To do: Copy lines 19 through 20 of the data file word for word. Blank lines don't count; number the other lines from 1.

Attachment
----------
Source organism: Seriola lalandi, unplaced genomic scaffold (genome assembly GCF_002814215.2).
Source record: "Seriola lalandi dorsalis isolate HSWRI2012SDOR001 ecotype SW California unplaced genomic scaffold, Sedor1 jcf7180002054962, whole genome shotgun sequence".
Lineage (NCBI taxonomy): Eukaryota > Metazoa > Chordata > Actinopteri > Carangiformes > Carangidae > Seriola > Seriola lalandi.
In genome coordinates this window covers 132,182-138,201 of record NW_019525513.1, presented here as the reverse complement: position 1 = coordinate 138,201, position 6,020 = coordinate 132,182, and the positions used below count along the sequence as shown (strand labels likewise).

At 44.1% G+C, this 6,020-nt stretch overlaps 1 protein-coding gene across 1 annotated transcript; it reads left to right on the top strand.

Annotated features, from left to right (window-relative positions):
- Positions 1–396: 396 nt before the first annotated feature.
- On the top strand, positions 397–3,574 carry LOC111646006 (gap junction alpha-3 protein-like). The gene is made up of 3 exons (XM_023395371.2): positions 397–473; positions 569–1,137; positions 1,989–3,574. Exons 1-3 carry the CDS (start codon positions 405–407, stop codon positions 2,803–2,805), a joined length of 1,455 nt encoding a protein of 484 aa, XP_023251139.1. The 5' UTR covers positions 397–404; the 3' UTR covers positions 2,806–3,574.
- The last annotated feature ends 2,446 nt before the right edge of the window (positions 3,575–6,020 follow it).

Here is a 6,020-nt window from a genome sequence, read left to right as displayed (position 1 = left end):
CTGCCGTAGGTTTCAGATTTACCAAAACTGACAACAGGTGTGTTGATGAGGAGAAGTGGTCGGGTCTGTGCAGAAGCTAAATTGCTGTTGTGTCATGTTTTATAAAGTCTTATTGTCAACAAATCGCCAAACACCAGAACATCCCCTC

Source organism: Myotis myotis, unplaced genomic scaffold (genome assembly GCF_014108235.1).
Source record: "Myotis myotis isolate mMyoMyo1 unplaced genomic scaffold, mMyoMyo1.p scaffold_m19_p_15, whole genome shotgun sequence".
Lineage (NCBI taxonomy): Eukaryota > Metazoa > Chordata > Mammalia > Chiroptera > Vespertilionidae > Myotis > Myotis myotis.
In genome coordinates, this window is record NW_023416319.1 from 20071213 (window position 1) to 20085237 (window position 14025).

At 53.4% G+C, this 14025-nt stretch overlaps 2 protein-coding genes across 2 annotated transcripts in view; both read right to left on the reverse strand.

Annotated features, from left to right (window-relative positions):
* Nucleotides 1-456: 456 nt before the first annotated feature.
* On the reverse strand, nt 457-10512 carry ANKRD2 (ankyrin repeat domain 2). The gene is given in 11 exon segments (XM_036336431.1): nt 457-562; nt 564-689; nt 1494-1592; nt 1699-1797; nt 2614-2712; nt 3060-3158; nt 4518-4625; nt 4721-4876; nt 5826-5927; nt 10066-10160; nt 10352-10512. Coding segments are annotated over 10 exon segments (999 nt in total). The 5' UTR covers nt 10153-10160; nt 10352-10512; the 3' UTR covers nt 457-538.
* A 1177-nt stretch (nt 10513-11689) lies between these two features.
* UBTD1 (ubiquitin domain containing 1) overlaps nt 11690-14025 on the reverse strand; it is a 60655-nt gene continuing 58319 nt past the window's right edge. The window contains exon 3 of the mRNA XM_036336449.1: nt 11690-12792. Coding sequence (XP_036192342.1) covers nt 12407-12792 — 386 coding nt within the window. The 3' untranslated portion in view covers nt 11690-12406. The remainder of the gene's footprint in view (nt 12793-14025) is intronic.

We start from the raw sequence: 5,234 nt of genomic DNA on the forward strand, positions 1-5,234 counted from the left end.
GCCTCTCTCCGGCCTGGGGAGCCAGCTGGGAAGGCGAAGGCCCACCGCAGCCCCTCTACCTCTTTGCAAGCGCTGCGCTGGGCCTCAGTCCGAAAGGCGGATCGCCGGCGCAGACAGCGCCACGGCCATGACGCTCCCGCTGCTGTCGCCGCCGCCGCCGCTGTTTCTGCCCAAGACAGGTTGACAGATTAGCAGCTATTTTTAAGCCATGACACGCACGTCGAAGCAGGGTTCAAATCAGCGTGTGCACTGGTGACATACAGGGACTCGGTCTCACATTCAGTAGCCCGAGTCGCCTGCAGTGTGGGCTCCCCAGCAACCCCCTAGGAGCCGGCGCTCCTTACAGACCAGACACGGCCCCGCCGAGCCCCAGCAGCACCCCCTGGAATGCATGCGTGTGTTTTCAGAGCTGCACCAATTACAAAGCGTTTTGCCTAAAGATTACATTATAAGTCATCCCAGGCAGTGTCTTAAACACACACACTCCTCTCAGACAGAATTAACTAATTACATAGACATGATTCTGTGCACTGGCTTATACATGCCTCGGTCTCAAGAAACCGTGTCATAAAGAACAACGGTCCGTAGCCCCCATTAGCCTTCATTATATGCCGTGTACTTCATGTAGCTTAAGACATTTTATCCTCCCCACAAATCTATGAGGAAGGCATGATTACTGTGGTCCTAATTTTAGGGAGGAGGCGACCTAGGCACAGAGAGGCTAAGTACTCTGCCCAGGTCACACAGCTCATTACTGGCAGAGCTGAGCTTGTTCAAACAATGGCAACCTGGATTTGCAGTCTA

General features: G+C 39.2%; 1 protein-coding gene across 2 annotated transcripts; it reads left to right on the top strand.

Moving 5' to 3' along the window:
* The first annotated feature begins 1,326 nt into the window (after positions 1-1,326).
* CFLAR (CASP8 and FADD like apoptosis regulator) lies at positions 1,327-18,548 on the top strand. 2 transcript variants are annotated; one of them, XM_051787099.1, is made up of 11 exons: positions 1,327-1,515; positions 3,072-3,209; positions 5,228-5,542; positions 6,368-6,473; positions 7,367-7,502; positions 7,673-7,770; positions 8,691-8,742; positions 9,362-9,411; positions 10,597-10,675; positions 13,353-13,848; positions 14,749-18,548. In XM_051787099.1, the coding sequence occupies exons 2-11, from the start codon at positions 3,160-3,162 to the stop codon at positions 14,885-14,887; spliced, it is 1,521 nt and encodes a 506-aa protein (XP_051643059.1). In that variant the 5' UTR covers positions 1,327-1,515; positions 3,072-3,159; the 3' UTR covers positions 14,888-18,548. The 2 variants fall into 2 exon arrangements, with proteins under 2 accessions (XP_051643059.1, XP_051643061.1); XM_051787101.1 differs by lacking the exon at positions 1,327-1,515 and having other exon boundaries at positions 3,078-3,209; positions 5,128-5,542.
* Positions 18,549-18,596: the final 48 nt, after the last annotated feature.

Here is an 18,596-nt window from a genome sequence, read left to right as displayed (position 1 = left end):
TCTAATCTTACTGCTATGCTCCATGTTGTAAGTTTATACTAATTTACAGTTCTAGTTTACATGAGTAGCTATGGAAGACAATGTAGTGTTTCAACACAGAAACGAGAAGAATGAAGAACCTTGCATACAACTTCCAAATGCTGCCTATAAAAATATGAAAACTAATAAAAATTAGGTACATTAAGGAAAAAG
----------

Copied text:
* On the reverse strand, nt 457-10512 carry ANKRD2 (ankyrin repeat domain 2). The gene is given in 11 exon segments (XM_036336431.1): nt 457-562; nt 564-689; nt 1494-1592; nt 1699-1797; nt 2614-2712; nt 3060-3158; nt 4518-4625; nt 4721-4876; nt 5826-5927; nt 10066-10160; nt 10352-10512. Coding segments are annotated over 10 exon segments (999 nt in total). The 5' UTR covers nt 10153-10160; nt 10352-10512; the 3' UTR covers nt 457-538.
* A 1177-nt stretch (nt 10513-11689) lies between these two features.